With the tool rotating clockwise climb milling goes WITH the rotation. Think of the flutes, or teeth of the cutter as pulling the material, or CLIMBING through the material. When climb milling the flute hits the material at the top of the cut, and the thickness of the chip decreases as the flute cuts. This results in the chips being deposited BEHIND the cut, which is important. The chips clear the cutter, which means you are not re-cutting chips. Since you are not re-cutting chips, the result is a better surface finish and longer tool life. Less power is required from the spindle to climb mill, and the result of the cut is down-force on the material, which can simplify workholding considerations. Also when finishing the floor of a feature or face milling thin material the down force can assist in stabilizing the part.

Climb milling vs. conventional milling is determined based on the machining application and the advantages and disadvantages of both milling strategies.
Climb Milling – chips are evacuated behind the cut, so that you are not re-cutting them which results in a better surface finish.

There are however downsides to climb milling, the most severe of which will be found on manual machines. When performing a climb mill on a 60 year old Bridgeport you can run into some serious issues with backlash. Due to the pulling action of the tool on the material if you are using a machine that has a good amount of backlash the tool will grab the material and the table will move whatever distance that backlash is – on some machines this could be not only disastrous to the part, but incredibly dangerous to the machinist. Tool deflection (which we will cover in another post) with a climb mill will be perpendicular to the tool – so away from and into your part which will affect the thickness of your chip and potentially compromise your accuracy.

With the tool rotating clockwise conventional milling goes AGAINST the rotation. The flutes of your cutter are hitting the material and pushing against the rotation, depositing chips IN FRONT of the cut.  As expected, that will result in re-cutting of the chips which will both increase tool wear and decrease surface quality. Since the tool hits at the bottom of the part and the flute cuts upward with the chip getting heavier as it cuts, you are creating upward force on the part which can cause workholding issues.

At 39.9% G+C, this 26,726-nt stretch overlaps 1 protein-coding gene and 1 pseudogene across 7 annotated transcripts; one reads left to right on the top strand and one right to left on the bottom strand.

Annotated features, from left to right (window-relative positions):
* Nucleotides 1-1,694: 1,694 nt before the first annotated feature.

Conventional milling vs. climb milling is the topic of this blog and advantages and disadvantages of both are discussed.
Conventional Milling – offers a significant benefit when machining hard materials like cast iron or hot rolled steel.

Just as there are downsides to climb milling there are upsides to conventional milling. When machining things like rough cast iron, or hot rolled steel, conventional milling is the preferred method. Especially with hot rolled steel due to the hard black layer on the outer surface. Performing a climb mill on hot rolled steel can result in chipped cutting edges because of the hardness of that outer layer and the more aggressive way the tool engages the rough surface, causing more deflection and potentially heavier chips. Since the tool deflection with a conventional mill tends to be parallel to the tool, it engages the rough surface at a more forgiving rate. Another strong suit of conventional milling is on finish passes. If you rough your profile with a climb mill, which will give you a good surface finish to begin with and then switch it up on the finish with a light conventional mill you will be surprised by the results. Due to the tool deflection seen with climb milling the conventional mill finish pass will give you a good finish on a light pass. Another option is a “ghost pass” or “spring pass” which is a cut in the opposite direction, in this case conventional, without actually taking a heavier cut. You will see the amount of material being removed, which was left by the tool deflection and it will leave a great finish as long as you lubricate.

Hopefully I clarified the issue of climb milling vs. conventional milling for you at least a little bit.  Both are useful strategies when applied in the proper situation. Always remember, when it comes to machining it’s the small details that make all the difference – no matter how small they may seem.

Learn More: Download the DATRON Cutting Tool Catalog:

How to Machine the End of a Long Part with Vertical Clamping

Vertical clamping for CNC machining on the end of long parts such as aluminum extrusions, enclosures and housings using a pneumatic clamping system integrated on a DATRON high speed milling machine.

It is always a challenge when faced with a long part that requires machining on the end or ends. Equally challenging is when you have to machine the side of a large part. Unless your facility is equipped with a machine tool that is large enough to mount such a part within the working volume above the machine bed, you are pretty much out of luck. Even if you have a machine that is physically large enough to accommodate the over-sized part, often securing or mounting the part can be very challenging. Traditionally any gantry-style machine or router-style machine would immediately be disqualified due to the limited clearance under the bridge. Unless that machine is a DATRON M8Cube.